Malicious code reportedly found in iOS apps installed by billions of users

A popular Chinese mobile advertising SDK has been found to contain malicious code capable of spying on iOS users and siphoning off ad revenue, a new report claims.

According to security firm Snyk, Mintegral SDK is used across 1,200 different iOS apps, with over 300 million collective downloads per month – and therefore billions of total installs.

The free SDK is used by both Android and iOS developers to embed third-party ads into their applications. However, the Mintegral SDK for iOS is said to conceal malicious code that allows it to monitor user activity and steal ad revenue from its competitors.

Whenever a user clicks on an ad that is not served by the Mintegral network, the SDK inserts itself into the referral process, hoodwinking iOS into thinking the user had clicked on a different ad entirely.

Mintegral iOS SDK

On top of the accusations relating to advertisement attribution fraud, the Snyk report also claims the Mintegral iOS SDK is built to stealthily collect information about the user.

The SDK reportedly records details of all URL-based requests made via the compromised applications, before sending the information on to a remote logging server. The data types collected are listed as follows:

  • The URL that was requested, which could potentially include identifiers and other sensitive information
  • Headers of the request that was made, which could include authentication tokens
  • Where in the application’s code the request originated, which could help identify user patterns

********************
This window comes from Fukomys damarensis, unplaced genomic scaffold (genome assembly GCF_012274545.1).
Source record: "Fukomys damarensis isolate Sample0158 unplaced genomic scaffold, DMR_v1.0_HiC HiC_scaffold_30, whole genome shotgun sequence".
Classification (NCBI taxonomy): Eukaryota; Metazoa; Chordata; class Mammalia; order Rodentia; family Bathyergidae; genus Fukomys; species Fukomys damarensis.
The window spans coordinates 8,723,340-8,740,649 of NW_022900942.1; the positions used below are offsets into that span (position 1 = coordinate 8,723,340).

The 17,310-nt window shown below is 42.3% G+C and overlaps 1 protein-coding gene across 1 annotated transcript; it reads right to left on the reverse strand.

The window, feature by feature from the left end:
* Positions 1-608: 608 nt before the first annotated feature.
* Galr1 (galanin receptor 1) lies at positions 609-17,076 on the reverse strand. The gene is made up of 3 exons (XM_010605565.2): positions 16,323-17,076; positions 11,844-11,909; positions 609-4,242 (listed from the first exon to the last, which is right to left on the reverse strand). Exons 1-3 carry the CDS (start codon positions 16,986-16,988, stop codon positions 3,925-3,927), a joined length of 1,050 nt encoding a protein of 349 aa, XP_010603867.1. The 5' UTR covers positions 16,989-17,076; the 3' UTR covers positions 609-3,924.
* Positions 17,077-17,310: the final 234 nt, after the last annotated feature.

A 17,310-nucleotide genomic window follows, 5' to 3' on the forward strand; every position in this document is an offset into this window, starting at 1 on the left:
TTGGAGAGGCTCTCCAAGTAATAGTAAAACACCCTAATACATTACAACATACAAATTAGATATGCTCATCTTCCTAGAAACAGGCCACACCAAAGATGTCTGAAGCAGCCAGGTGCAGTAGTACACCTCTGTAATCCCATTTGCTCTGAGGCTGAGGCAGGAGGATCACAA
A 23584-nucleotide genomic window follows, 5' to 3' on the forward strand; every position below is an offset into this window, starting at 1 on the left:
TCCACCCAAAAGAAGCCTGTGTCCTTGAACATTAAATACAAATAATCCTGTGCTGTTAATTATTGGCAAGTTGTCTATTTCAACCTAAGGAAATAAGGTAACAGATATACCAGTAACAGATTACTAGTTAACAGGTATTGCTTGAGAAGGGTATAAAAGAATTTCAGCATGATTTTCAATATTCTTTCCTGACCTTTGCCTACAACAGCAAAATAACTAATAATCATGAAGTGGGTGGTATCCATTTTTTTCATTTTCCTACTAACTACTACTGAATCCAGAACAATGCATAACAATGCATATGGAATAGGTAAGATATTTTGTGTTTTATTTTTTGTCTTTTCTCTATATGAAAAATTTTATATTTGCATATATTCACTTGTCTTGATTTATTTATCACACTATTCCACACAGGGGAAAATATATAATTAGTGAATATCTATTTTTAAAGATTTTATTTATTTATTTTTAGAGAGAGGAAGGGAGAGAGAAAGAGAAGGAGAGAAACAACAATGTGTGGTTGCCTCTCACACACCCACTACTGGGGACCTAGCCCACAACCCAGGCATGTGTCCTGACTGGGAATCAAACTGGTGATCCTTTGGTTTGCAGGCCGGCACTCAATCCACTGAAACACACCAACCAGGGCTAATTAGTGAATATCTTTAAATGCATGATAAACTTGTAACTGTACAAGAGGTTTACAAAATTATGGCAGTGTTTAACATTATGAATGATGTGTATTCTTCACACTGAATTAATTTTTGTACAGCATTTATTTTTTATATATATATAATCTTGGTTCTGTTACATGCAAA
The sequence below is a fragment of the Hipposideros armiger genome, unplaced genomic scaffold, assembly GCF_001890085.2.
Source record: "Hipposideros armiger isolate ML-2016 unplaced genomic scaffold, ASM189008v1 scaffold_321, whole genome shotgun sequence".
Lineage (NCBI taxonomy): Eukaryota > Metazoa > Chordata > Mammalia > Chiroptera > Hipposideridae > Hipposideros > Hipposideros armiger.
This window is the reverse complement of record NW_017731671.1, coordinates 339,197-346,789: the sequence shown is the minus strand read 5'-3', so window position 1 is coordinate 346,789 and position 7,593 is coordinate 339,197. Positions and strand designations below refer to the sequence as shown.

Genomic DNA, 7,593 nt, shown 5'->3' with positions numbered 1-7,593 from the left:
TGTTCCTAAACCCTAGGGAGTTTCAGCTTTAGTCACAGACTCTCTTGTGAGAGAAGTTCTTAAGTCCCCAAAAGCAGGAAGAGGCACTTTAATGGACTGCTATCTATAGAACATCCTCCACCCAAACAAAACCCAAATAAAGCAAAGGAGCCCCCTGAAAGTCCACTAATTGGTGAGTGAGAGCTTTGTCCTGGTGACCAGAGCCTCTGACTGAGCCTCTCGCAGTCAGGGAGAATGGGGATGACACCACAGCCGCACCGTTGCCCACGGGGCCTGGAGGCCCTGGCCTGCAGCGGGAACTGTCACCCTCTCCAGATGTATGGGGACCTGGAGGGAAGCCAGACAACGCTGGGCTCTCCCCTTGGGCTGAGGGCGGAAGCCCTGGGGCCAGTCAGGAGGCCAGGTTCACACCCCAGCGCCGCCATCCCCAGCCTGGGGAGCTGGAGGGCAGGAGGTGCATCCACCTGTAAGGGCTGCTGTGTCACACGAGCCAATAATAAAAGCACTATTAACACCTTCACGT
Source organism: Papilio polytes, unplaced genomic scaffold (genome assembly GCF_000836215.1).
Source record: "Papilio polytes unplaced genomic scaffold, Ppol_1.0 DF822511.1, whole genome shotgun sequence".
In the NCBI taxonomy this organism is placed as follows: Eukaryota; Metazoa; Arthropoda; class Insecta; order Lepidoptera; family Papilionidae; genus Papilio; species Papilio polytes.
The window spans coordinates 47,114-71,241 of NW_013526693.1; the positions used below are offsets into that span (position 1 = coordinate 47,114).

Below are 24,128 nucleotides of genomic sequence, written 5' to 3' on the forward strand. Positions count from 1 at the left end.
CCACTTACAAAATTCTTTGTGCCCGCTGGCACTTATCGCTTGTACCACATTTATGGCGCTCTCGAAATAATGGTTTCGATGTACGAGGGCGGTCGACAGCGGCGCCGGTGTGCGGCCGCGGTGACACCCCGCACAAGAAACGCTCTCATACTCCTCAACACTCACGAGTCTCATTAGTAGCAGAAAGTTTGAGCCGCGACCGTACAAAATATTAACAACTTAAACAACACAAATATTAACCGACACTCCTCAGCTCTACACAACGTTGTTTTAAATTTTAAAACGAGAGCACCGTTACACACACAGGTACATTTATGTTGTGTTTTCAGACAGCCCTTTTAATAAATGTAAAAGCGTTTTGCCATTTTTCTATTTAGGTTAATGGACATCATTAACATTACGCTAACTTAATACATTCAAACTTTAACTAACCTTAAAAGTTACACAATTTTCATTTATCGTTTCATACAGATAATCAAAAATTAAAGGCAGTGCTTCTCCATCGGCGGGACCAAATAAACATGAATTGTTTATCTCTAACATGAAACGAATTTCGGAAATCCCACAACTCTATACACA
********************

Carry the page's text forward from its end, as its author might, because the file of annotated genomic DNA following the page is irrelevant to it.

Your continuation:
• The device’s Identifier for Advertisers (IDFA) and unique hardware identifier

“The attempts to conceal the nature of the data being captured, both through anti-tampering controls and a custom proprietary encoding technique, are reminiscent of similar functionality reported by researchers that analyzed the TikTok app,” explained Alyssa Miller, Application Security Advocate at Synk.

“In the case of [the Mintegral iOS SDK], the scope of data being collected is greater than would be necessary for legitimate click attribution.”

According to Snyk, the first malicious version of the SDK was launched on July 17 2019 and all subsequent versions were found to contain the same functionality.

The security firm has declined to publish a list of affected apps, but claims that “many popular applications were affected by the malicious activities of this SDK”.

However, Mintegral has since issued a statement in which the firm denies any wrongdoing and gestures towards its ongoing cooperation with Apple.

“Recently, a report from Snyk accused Mintegral of malpractices to commit fraud and invade privacy. Mintegral denies these allegations,” reads the statement.

“Mintegral has stated it takes matters of privacy and fraud very seriously and is conducting a thorough analysis of these allegations and where they are coming from.”

The organization also notes that Apple has spoken with the researchers about their report and, in an email dated August 24, explained it had not identified any evidence the Mintegral SDK is used to spy on users.

“Mintegral practices have never conflicted with Apple’s terms of service or violated customer trust. Mintegral has ensured data would never be used for any fraudulent install claims and take these allegations very seriously,” added the Chinese firm.

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